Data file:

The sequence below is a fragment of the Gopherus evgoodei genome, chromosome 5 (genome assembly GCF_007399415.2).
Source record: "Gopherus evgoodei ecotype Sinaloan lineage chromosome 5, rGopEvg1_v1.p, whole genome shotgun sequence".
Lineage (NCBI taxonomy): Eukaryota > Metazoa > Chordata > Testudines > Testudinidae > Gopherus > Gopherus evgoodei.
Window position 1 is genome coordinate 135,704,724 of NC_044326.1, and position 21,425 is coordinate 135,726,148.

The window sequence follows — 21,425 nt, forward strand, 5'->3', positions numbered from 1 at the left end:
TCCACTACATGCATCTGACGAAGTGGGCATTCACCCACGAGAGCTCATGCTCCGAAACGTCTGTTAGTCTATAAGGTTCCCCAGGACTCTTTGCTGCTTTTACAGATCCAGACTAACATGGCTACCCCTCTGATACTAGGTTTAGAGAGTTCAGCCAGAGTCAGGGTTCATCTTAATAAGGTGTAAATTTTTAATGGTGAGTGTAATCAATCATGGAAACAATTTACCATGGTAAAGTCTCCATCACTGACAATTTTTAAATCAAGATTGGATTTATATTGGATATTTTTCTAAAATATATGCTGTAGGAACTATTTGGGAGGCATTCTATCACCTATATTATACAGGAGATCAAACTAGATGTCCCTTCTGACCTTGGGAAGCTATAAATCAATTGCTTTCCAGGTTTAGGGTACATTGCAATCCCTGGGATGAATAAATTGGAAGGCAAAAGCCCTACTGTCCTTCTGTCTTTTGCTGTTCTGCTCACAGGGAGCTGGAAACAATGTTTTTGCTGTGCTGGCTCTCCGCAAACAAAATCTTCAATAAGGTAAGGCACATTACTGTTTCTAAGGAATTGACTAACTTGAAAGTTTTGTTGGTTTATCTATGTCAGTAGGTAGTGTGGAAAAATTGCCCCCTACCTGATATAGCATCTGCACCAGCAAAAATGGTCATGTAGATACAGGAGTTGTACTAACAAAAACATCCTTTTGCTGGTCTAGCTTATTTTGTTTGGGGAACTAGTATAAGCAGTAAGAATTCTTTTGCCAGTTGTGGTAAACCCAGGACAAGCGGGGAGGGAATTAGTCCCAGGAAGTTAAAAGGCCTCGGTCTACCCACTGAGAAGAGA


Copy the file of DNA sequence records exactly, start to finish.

The sequence below is a fragment of the Gopherus evgoodei genome, chromosome 5 (genome assembly GCF_007399415.2).
Source record: "Gopherus evgoodei ecotype Sinaloan lineage chromosome 5, rGopEvg1_v1.p, whole genome shotgun sequence".
Lineage (NCBI taxonomy): Eukaryota > Metazoa > Chordata > Testudines > Testudinidae > Gopherus > Gopherus evgoodei.
Window position 1 is genome coordinate 135,704,724 of NC_044326.1, and position 21,425 is coordinate 135,726,148.

The window sequence follows — 21,425 nt, forward strand, 5'->3', positions numbered from 1 at the left end:
TCCACTACATGCATCTGACGAAGTGGGCATTCACCCACGAGAGCTCATGCTCCGAAACGTCTGTTAGTCTATAAGGTTCCCCAGGACTCTTTGCTGCTTTTACAGATCCAGACTAACATGGCTACCCCTCTGATACTAGGTTTAGAGAGTTCAGCCAGAGTCAGGGTTCATCTTAATAAGGTGTAAATTTTTAATGGTGAGTGTAATCAATCATGGAAACAATTTACCATGGTAAAGTCTCCATCACTGACAATTTTTAAATCAAGATTGGATTTATATTGGATATTTTTCTAAAATATATGCTGTAGGAACTATTTGGGAGGCATTCTATCACCTATATTATACAGGAGATCAAACTAGATGTCCCTTCTGACCTTGGGAAGCTATAAATCAATTGCTTTCCAGGTTTAGGGTACATTGCAATCCCTGGGATGAATAAATTGGAAGGCAAAAGCCCTACTGTCCTTCTGTCTTTTGCTGTTCTGCTCACAGGGAGCTGGAAACAATGTTTTTGCTGTGCTGGCTCTCCGCAAACAAAATCTTCAATAAGGTAAGGCACATTACTGTTTCTAAGGAATTGACTAACTTGAAAGTTTTGTTGGTTTATCTATGTCAGTAGGTAGTGTGGAAAAATTGCCCCCTACCTGATATAGCATCTGCACCAGCAAAAATGGTCATGTAGATACAGGAGTTGTACTAACAAAAACATCCTTTTGCTGGTCTAGCTTATTTTGTTTGGGGAACTAGTATAAGCAGTAAGAATTCTTTTGCCAGTTGTGGTAAACCCAGGACAAGCGGGGAGGGAATTAGTCCCAGGAAGTTAAAAGGCCTCGGTCTACCCACTGAGAAGAGA